TO_DATE equivalent of Mysql is STR_TO_DATE().

Most oracle dba's are now a days implementing MySQL in their enterprise and run into issues with converting dates as the TO_DATE function of oracle is not a standard call across both. You can use the STR_TO_DATE() function within MySQL to convert a string to date.

STR_TO_DATE is the inverse of the DATE_FORMAT() function in MYSQL. STR_TO_DATE() takes a string and a format string and returns a DATETIME value. If the value returned is illegal, then STR_TO_DATE() will return a null. Scanning of the string starts at the beginning and will fail if the format match is not found.

STR_TO_DATE examples :

myql> SELECT STR_TO_DATE('01,8,2018','%d,%m,%Y');
-> '2018-08-01'
mysql> SELECT STR_TO_DATE('May 17, 2017','%M %d,%Y');
-> '2017-05-17'
mysql> SELECT STR_TO_DATE('a07:30:16','a%h:%i:%s');
-> '07:30:16'


here are the date format strings that you can use in your code.

%a Abbreviated weekday name (Sun..Sat)
%b Abbreviated month name (Jan..Dec)
%c Month, numeric (0..12)
%D Day of the month with English suffix (0th, 1st, 2nd, 3rd, )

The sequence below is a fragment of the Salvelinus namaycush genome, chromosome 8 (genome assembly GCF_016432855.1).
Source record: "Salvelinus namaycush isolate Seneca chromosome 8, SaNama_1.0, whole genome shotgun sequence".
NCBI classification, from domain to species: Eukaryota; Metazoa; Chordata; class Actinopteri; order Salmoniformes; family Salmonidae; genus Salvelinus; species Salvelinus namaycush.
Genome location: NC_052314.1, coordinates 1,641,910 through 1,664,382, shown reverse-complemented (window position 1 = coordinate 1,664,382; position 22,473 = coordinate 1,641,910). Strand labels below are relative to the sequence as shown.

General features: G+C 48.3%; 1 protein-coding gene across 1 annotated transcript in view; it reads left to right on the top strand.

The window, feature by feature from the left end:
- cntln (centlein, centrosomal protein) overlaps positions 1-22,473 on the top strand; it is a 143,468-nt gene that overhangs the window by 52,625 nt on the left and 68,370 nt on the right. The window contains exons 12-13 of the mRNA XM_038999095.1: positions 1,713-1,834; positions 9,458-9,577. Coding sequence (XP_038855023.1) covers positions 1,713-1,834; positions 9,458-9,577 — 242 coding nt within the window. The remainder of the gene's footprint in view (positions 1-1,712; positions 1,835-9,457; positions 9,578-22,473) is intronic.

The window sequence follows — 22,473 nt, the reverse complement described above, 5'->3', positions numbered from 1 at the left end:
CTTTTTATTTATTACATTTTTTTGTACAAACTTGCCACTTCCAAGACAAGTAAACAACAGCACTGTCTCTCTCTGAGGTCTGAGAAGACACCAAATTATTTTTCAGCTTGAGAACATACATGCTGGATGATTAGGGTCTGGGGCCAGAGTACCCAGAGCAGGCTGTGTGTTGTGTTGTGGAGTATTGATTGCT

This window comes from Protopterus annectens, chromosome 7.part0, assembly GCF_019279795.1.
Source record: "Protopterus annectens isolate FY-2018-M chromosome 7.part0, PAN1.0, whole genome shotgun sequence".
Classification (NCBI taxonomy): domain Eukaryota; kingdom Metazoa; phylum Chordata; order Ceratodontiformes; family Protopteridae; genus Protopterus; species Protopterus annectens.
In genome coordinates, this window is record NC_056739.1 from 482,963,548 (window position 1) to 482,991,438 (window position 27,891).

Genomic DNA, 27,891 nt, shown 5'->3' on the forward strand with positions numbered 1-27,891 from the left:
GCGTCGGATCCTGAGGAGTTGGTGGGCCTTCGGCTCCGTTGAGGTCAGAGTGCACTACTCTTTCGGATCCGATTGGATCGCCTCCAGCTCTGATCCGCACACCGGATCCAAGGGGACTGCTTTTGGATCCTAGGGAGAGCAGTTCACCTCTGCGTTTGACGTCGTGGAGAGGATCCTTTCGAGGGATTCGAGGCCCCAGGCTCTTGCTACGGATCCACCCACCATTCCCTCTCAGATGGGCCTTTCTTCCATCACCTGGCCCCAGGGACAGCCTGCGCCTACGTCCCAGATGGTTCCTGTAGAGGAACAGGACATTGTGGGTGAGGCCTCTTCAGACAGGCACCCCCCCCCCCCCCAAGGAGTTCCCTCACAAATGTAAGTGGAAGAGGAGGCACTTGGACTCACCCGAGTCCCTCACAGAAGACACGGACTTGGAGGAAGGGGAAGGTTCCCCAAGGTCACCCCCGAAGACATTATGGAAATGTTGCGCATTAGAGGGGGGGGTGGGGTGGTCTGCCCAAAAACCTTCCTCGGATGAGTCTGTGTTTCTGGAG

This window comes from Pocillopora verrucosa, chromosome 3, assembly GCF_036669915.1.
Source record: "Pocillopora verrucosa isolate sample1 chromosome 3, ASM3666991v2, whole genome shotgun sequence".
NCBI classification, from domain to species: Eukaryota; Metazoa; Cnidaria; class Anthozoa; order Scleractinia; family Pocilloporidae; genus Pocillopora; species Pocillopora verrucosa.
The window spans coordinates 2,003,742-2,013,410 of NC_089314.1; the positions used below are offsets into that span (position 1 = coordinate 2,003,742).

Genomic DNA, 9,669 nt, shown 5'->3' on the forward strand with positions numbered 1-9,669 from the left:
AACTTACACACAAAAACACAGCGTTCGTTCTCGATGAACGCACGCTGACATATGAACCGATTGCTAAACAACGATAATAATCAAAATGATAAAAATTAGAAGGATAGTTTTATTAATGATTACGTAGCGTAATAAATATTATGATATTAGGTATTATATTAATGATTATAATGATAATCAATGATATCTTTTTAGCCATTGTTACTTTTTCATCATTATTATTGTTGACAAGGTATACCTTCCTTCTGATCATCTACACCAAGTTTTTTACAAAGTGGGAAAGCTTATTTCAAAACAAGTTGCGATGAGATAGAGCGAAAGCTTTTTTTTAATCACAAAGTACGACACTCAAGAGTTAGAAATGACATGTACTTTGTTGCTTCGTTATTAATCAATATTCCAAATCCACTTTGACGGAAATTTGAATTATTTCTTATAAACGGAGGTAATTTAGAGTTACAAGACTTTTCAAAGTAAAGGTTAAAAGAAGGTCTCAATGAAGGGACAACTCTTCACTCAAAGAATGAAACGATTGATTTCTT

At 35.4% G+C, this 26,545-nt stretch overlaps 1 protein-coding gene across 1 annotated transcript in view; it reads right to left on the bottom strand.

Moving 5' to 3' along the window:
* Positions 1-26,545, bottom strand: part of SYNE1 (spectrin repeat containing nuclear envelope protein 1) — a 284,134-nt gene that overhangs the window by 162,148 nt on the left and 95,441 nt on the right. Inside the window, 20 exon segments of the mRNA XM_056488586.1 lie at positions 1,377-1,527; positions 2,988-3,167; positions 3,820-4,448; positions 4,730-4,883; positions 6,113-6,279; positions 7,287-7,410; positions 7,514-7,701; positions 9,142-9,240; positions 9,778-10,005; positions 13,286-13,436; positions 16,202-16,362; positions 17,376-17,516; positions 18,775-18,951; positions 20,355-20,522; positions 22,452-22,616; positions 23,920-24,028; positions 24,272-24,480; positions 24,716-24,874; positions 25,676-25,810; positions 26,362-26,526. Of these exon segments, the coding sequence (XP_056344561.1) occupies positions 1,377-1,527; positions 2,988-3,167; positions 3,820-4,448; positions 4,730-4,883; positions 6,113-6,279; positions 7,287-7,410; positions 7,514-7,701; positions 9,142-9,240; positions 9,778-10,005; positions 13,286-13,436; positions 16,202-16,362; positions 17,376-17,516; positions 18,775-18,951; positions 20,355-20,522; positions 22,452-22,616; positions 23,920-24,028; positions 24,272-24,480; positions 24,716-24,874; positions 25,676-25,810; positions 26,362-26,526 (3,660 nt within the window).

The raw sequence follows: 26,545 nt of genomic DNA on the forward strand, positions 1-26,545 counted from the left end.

%d Day of the month, numeric (00..31)
%e Day of the month, numeric (0..31)
%f Microseconds (000000..999999)
%H Hour (00..23)
%h Hour (01..12)
%I Hour (01..12)
%i Minutes, numeric (00..59)
%j Day of year (001..366)
%k Hour (0..23)
%l Hour (1..12)
%M Month name (January..December)
%m Month, numeric (00..12)
%p AM or PM
%r Time, 12-hour (hh:mm:ss followed by AM or PM)
%S Seconds (00..59)
%s Seconds (00..59)
%T Time, 24-hour (hh:mm:ss)
%U Week (00..53), where Sunday is the first day of the week
%u Week (00..53), where Monday is the first day of the week
%V Week (01..53), where Sunday is the first day of the week; used with %X
%v Week (01..53), where Monday is the first day of the week; used with %x
%W Weekday name (Sunday..Saturday)
%w Day of the week (0=Sunday..6=Saturday)
%X Year for the week where Sunday is the first day of the week, numeric, four digits; used with %V
%x Year for the week, where Monday is the first day of the week, numeric, four digits; used with %v
%Y Year, numeric, four digits
%y Year, numeric (two digits)
%% A literal % character
%x x, for any x not listed above